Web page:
Creating an automated process that builds in CVA and other aspects of ATC means you can be absolutely sure the tools are always run, and deliberate decisions are being taken based on the results. 

Because even in a more automated process you might not always want to try and solve everything CVA finds…

Decide how to manage your results

CVA analyzes the code and classifies the identified vulnerabilities according to their priority. Most vulnerabilities are easy to fix, and in an ideal world, all vulnerabilities would be fixed. However, some vulnerabilities can be hard to address, especially if they occur in a core component of your application that lots of other components depend on. Changes there might require a large amount of regression testing prior to release. Some changes might need the input of a solution architect and the QA team.

That means your team needs to agree how to proceed with the recommendations from CVA. At Basis Technologies, we have a team that comprises the original developer, a senior developer, and an intermediate or junior developer. Obviously if you have a dedicated security team they would also be included. Together, they decide how to address the concerns CVA has highlighted. 

It’s possible to take a phased approach, targeting the priority 1s or the code injection risks first, for example. This helps to cope if CVA identifies a substantial number of issues the first time it runs. Some organizations might choose to deploy in phases, too, to avoid delay, especially if vulnerable code is already live.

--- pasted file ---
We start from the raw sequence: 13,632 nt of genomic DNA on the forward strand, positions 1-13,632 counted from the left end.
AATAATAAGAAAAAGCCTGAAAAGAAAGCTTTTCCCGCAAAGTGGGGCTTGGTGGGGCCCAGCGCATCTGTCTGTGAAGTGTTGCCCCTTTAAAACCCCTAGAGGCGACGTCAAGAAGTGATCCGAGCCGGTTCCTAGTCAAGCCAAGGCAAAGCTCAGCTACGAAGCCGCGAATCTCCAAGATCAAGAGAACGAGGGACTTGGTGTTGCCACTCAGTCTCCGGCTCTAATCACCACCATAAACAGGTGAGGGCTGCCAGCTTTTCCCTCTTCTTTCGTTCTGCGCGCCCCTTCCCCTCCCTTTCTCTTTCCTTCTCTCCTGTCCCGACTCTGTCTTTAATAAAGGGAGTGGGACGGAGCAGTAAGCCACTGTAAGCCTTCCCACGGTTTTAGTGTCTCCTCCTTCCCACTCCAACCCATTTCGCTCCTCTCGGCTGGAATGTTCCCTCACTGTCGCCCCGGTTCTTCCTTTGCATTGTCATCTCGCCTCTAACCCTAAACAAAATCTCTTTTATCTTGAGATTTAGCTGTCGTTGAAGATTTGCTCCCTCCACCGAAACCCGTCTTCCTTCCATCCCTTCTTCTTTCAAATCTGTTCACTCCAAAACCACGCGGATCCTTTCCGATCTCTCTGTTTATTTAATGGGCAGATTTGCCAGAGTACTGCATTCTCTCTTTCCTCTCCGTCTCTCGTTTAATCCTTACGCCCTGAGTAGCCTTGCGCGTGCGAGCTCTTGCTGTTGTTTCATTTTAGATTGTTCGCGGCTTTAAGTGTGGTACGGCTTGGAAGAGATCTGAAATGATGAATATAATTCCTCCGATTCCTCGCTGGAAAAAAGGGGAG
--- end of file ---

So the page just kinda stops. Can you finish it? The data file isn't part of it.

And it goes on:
While CVA shows you where it has identified an issue in the code, you might need to make changes elsewhere too to ensure the code continues to work as intended. In some cases, SAP provides APIs that can be used to fix vulnerabilities. 

Sometimes there will be exemptions, where you decide a particular CVA recommendation does not apply to you or to a particular part of your code. By adding your exemptions to your baseline, you can stop that issue being flagged again in the future. The peer review feature in CVA ensures that there’s another pair of eyes checking any exemption before it’s added.


Shifting left is important in modern software development because it detects defects early in the delivery process when they are easier and less expensive to fix. As developers we should all be looking to take more ownership of issues like quality and security. Tools like CVA help us to do that by providing SAP’s experience on these issues to developers.

CVA helps you to create and ship robust ABAP code using a tool that is approved by SAP. Because it enables developers to fix their own code and learn from the process, it supports agile and DevOps workflows by shifting quality left. You can even run it automatically every time, with the right set-up. With a relatively small amount of developer effort, CVA helps you enhance security in your application delivery pipeline, and reduce the risk of future outages or losses in your business applications.

For more information on CVA, see SAP’s FAQ here.